Our CSA Essex Farm delivered a big load of rhubarb this week, keeping us rooted firmly in the season. Our plan is to make up a big batch of basic cooked rhubarb (recipe below) that we can transform at a moment’s notice. The image of Rhubarb Whoopie Pies we found at Butter, Sugar, Flowers gives the basic approach: cooked rhubarb + whatever you want to pair it with. Here are 13 ideas to get you going:
—Serve warm or chilled with heavy cream (plain or whipped), ice cream or crème fraîche, and a cookie, for an instant dessert.
—Layer into a tall glass with vanilla or strawberry or vanilla ice cream for a rhubarb parfait.
—Eat with yogurt for a splendid breakfast with yogurt or fresh ricotta cheese.
—Slather on French toast or pancakes instead of or WITH maple syrup
—Use as a ready-made filling for rhubarb tarts; simply fill a pre-baked tart shell and serve with whipped cream.
—Sandwich dollops between a split cream biscuits with some whipped cream, for a rhubarb shortcake.
—Blend with strawberry ice cream and milk for a dazzling rhubarb milkshake
—Warm Rhubarb Cookie Pies/Freeform tartlets. Place a sheet pan of just baked Ethereal Butter Cookies in the center of the table (on a trivet or hot pad). Serve the hot cookies and top each (quickly) with rhubarb and whipped cream.
—Stir into to very softened premium vanilla ice cream —or homemade churning ice cream —for rhubarb ice cream.
—Use as a confit/sauce for savory foods (think applesauce), such as roasted pork, chicken, lamb, duck and game birds.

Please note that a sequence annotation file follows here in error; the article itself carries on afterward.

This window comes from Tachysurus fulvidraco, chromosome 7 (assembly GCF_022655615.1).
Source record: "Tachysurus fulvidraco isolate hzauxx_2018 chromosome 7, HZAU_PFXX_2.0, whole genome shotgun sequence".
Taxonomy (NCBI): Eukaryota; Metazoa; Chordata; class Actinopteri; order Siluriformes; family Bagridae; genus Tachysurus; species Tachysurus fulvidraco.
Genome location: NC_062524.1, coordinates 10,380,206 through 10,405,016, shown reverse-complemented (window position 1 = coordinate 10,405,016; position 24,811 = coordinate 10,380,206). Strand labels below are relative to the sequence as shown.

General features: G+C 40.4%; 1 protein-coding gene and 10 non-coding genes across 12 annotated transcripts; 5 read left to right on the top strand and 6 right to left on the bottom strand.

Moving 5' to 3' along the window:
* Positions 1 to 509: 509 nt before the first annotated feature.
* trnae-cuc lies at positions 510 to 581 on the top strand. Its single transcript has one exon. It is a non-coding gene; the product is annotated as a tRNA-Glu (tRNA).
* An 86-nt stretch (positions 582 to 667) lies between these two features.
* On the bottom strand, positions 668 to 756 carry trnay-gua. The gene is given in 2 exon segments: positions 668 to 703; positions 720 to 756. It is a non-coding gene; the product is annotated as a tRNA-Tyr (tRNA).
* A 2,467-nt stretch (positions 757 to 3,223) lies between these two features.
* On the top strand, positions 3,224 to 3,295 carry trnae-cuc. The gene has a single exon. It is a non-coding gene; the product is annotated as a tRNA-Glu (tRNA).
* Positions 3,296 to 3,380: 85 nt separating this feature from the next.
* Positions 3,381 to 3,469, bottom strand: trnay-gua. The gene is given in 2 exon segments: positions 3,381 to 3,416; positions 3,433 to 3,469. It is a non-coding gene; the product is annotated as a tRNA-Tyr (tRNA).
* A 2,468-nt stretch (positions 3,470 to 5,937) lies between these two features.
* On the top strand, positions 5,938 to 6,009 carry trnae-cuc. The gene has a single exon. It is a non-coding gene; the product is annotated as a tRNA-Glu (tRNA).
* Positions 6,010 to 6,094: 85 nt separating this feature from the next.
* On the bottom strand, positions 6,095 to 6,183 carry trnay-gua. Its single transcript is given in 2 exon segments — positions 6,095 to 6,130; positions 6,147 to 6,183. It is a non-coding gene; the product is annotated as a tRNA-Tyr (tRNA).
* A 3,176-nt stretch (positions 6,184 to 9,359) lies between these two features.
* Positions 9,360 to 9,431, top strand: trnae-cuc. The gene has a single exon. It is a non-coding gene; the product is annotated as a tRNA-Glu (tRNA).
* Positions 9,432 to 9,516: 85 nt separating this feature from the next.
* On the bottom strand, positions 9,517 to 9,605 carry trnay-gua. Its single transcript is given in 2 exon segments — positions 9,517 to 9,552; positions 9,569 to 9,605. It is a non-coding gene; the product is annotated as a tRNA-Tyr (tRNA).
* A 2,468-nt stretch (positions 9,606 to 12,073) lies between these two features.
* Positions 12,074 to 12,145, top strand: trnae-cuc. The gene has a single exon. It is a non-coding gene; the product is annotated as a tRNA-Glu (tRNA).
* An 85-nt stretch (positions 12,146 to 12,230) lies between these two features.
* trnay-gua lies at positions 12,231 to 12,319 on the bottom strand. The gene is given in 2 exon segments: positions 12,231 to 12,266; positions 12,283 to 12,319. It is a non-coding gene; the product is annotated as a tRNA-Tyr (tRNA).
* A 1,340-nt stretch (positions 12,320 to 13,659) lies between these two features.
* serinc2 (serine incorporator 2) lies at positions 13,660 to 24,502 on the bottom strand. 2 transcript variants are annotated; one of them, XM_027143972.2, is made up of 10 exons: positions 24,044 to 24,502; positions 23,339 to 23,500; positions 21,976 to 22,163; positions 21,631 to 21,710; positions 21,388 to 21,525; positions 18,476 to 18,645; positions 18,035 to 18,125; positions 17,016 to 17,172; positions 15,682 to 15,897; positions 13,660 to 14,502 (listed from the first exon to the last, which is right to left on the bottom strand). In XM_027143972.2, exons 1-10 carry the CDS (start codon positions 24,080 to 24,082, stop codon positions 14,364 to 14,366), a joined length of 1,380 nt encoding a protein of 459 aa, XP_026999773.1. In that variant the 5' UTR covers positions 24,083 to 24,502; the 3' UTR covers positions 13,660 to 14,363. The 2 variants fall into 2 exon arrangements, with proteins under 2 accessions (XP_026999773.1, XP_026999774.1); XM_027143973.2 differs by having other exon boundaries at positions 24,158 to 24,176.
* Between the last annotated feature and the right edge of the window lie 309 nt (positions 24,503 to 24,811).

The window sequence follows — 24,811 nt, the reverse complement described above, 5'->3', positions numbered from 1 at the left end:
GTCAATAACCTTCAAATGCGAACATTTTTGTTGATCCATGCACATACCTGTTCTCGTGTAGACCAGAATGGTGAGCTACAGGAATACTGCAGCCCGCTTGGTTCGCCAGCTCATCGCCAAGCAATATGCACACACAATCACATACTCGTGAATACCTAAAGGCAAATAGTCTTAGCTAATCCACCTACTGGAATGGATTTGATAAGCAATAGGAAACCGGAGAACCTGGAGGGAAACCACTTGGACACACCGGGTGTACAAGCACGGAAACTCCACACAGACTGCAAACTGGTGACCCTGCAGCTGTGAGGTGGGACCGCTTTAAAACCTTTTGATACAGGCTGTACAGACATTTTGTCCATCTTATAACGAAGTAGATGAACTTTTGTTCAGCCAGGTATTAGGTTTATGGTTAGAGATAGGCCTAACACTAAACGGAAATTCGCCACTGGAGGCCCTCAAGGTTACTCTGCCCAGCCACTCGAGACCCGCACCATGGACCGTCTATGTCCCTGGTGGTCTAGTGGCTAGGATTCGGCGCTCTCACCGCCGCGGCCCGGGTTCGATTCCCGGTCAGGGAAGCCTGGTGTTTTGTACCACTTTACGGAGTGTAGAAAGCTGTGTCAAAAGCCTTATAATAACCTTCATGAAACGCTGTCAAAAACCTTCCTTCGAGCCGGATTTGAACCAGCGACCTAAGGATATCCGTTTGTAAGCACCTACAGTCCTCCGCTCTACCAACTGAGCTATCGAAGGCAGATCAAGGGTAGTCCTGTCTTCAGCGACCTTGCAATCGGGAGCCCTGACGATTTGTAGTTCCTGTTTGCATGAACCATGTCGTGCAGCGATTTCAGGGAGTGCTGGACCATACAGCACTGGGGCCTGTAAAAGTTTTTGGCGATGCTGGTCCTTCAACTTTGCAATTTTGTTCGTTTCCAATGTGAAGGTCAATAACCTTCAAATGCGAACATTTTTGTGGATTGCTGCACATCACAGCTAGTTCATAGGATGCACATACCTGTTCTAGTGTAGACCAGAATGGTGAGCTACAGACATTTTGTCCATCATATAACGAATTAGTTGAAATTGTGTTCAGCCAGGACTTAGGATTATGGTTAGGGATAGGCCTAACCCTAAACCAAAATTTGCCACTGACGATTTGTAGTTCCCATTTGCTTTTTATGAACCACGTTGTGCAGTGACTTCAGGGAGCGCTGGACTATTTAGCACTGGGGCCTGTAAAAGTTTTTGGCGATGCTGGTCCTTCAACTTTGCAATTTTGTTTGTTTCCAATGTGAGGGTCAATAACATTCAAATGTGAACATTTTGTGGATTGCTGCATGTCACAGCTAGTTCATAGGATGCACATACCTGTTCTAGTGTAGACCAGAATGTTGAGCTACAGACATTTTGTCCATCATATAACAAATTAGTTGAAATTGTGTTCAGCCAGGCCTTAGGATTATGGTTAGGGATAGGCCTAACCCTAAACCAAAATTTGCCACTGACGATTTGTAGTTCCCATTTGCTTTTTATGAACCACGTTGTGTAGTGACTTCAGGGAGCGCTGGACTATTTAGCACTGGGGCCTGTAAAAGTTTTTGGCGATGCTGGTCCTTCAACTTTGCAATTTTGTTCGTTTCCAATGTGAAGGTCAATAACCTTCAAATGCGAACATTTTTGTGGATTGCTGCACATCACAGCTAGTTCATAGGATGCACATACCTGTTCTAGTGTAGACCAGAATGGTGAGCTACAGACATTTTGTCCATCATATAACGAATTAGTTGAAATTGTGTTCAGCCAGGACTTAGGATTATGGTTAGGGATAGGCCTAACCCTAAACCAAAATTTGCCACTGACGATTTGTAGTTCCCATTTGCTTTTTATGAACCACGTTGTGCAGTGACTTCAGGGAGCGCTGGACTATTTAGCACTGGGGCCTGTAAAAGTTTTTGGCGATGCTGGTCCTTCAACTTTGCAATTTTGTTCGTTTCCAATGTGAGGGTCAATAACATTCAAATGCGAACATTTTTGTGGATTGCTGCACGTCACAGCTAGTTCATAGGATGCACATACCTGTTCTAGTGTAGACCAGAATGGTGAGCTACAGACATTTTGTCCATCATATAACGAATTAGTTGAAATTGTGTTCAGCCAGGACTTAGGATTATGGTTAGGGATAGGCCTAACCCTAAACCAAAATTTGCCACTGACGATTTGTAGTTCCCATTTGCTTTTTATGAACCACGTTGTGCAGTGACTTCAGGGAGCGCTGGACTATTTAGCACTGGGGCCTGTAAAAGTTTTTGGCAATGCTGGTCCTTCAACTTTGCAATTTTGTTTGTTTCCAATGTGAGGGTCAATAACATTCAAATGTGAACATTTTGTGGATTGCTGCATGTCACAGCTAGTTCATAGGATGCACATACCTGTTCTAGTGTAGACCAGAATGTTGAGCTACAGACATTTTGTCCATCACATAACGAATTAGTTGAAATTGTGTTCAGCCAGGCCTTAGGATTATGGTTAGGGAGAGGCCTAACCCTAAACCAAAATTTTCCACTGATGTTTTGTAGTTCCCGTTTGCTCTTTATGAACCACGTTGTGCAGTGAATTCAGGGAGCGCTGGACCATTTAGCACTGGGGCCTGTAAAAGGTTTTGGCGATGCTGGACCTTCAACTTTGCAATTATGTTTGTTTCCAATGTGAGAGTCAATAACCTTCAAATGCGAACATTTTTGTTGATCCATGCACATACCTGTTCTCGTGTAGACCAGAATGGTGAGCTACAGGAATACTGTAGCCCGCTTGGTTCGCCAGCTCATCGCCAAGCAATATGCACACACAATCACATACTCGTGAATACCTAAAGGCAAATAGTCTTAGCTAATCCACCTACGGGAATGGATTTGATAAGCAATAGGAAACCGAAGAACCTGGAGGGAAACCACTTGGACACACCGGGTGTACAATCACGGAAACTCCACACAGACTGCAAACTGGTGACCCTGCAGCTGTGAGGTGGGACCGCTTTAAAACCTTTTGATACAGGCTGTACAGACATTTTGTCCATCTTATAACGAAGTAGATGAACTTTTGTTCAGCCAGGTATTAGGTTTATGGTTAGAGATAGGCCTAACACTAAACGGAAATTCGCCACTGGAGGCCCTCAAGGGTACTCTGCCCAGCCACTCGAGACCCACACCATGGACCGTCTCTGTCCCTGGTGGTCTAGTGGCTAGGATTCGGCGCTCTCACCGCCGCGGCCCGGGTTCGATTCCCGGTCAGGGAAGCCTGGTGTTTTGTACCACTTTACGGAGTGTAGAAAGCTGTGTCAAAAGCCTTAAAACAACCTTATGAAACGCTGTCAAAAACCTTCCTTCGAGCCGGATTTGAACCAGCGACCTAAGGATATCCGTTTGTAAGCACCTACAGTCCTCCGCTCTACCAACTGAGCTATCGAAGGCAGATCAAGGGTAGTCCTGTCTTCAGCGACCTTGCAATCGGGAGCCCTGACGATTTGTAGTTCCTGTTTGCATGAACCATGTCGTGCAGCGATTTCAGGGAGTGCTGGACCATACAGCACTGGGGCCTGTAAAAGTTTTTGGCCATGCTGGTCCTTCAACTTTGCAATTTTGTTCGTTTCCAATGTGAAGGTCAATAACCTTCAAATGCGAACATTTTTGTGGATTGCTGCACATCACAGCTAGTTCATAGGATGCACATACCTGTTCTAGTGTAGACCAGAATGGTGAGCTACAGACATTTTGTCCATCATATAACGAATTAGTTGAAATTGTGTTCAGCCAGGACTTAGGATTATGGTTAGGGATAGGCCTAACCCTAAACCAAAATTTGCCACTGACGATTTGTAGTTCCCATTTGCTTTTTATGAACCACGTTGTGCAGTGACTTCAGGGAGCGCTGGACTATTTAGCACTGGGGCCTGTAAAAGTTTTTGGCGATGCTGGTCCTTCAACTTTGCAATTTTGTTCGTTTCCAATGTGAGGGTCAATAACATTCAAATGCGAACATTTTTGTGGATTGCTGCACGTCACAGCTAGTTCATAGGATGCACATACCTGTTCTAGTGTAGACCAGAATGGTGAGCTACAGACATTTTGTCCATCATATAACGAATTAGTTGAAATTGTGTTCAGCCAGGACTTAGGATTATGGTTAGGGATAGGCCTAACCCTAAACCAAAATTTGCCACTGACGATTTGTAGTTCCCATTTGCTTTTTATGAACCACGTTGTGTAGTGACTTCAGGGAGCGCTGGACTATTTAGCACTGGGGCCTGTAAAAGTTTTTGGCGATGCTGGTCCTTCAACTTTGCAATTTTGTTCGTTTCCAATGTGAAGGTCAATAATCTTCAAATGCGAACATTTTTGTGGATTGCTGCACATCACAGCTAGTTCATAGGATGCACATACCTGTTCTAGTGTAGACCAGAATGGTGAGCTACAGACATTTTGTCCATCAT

—Simmer in a heavy pan over low heat until it becomes a thick, old-fashioned rhubarb jam, great eaten the ways all jam is, or as a filling between layers of Brown Sugar Lightening Cake for a rhubarb layer cake.
Rhubarb jam is a surprising accompaniment to dried-cured hams, such as Serrano, prosciutto and duck hams; smoked chicken, turkey and duck; and aged sheep’s milk cheeses.
Method: Fast Essential Rhubarb for Improvising
Rhubarb marries well with all sorts of flavors. Consider split vanilla bean, cracked coriander seeds, cinnamon stick, ginger, a few cracked cardamom pods, a few drops of rosewater once the stew is cool… And you can always throw some strawberries in.
The cooked rhubarb will keep a couple of weeks in the fridge (if it lasts that long), and can be frozen in plastic containers.
Rinse and drain a large handful or two of rhubarb stalks.
>>2 pounds of rhubarb, will yield 8 to 10 cups, 3 to 4 cups cooked.
I like to use my trusty over-the-sink colander, which allows me to prep food without having to clear out the dishes in the sink. Note: rhubarb can range in color from red to sour apple green, which was how Essex’s was.
Cut off and discard the cut ends, then slice the stalks crosswise into 1 to 2-inch chunks.
Measure the fruit. Figure approximately 1/2 to 3/4 cup sweetener such as honey, agave or sugar per 4 cups cut fruit. Honey will give a more fragrant syrup, but when I’m low on it I mix it with sugar or use all sugar, which gives a more acute rhubarb flavor.
Add the sweetener to a large shallow pan (I use All-Clad 7406 MC2 Master Chef 13.5″ 6-quart Saute Pan. Because it is wide and shallow, it allows rhubarb’s abundant juices to reduce and concentrate easily; it also holds A LOT, in this case about 12 cups of fruit.) Use a vegetable peeler to strip the zest from a Meyer lemon, or a few strips from a regular lemon and/or orange. Add it to the sweetener, along with a few tablespoons of water or white wine if you have some open.
Set the pan over high heat, and stir until dissolved and you have a thick, bubbly syrup.
Add the rhubarb and cook, tossing and stirring occasionally.
As it cooks, the rhubarb will release lots of juices, which will mix with the syrup, reducing as it cooks.
Cook until the rhubarb is a soft, thick stew with many tender chunks. Taste; add more sugar if too tart, lemon juice if too sweet. The zest will most likely have candied and can be left in to eat. Remove from the heat and allow to cool. Depending on its uncooked color, the cooked rhubarb will fade and mute.
Eat some right away while it is warm.
Transfer to a clean vessel, cover and refrigerate until ready to serve or improvise with.